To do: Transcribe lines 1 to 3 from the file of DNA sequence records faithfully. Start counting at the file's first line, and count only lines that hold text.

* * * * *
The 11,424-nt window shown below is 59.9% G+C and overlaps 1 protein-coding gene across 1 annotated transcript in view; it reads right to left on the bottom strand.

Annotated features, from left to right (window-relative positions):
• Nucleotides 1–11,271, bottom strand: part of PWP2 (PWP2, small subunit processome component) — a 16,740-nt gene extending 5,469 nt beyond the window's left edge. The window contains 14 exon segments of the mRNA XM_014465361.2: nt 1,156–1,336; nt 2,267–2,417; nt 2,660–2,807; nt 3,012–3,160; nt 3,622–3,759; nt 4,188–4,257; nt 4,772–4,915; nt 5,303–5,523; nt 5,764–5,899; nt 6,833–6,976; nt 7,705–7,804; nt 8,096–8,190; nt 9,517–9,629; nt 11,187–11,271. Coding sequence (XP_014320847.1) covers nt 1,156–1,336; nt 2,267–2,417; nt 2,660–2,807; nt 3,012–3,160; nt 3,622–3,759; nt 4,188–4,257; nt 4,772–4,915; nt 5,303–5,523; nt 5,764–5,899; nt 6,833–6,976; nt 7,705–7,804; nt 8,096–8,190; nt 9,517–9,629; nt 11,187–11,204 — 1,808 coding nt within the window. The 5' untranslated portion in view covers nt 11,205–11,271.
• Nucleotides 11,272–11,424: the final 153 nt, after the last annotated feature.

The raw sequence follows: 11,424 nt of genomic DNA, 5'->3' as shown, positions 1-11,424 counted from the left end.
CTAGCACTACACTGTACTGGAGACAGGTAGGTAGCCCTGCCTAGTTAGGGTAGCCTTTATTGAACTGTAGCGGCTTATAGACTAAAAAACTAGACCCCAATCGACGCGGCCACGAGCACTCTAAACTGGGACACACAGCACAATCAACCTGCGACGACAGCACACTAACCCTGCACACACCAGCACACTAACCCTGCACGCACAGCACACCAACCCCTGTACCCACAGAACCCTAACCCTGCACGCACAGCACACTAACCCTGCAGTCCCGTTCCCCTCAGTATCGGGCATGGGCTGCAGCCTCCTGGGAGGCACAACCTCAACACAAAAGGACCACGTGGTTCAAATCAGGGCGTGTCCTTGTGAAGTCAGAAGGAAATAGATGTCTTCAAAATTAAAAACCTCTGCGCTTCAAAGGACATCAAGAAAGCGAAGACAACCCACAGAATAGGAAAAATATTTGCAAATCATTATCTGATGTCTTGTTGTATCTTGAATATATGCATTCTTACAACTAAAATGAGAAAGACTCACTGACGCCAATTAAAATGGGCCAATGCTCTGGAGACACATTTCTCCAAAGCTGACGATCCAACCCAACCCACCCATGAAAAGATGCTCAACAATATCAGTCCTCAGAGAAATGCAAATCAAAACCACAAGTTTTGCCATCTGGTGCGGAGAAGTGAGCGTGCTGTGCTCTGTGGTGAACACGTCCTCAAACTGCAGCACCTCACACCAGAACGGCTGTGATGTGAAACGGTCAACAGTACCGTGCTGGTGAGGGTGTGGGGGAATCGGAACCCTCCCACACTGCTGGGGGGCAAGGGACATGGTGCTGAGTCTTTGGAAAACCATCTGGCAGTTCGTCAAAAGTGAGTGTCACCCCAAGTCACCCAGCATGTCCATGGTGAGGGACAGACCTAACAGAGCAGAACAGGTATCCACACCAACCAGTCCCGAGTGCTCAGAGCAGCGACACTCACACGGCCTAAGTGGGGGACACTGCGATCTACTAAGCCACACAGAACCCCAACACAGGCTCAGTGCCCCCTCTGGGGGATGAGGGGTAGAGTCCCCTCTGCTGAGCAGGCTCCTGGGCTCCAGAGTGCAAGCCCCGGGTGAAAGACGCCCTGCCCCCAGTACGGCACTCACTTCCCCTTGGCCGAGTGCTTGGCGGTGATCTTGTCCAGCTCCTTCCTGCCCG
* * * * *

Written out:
The 11,424-nt window shown below is 59.9% G+C and overlaps 1 protein-coding gene across 1 annotated transcript in view; it reads right to left on the bottom strand.

Annotated features, from left to right (window-relative positions):
• Nucleotides 1–11,271, bottom strand: part of PWP2 (PWP2, small subunit processome component) — a 16,740-nt gene extending 5,469 nt beyond the window's left edge. The window contains 14 exon segments of the mRNA XM_014465361.2: nt 1,156–1,336; nt 2,267–2,417; nt 2,660–2,807; nt 3,012–3,160; nt 3,622–3,759; nt 4,188–4,257; nt 4,772–4,915; nt 5,303–5,523; nt 5,764–5,899; nt 6,833–6,976; nt 7,705–7,804; nt 8,096–8,190; nt 9,517–9,629; nt 11,187–11,271. Coding sequence (XP_014320847.1) covers nt 1,156–1,336; nt 2,267–2,417; nt 2,660–2,807; nt 3,012–3,160; nt 3,622–3,759; nt 4,188–4,257; nt 4,772–4,915; nt 5,303–5,523; nt 5,764–5,899; nt 6,833–6,976; nt 7,705–7,804; nt 8,096–8,190; nt 9,517–9,629; nt 11,187–11,204 — 1,808 coding nt within the window. The 5' untranslated portion in view covers nt 11,205–11,271.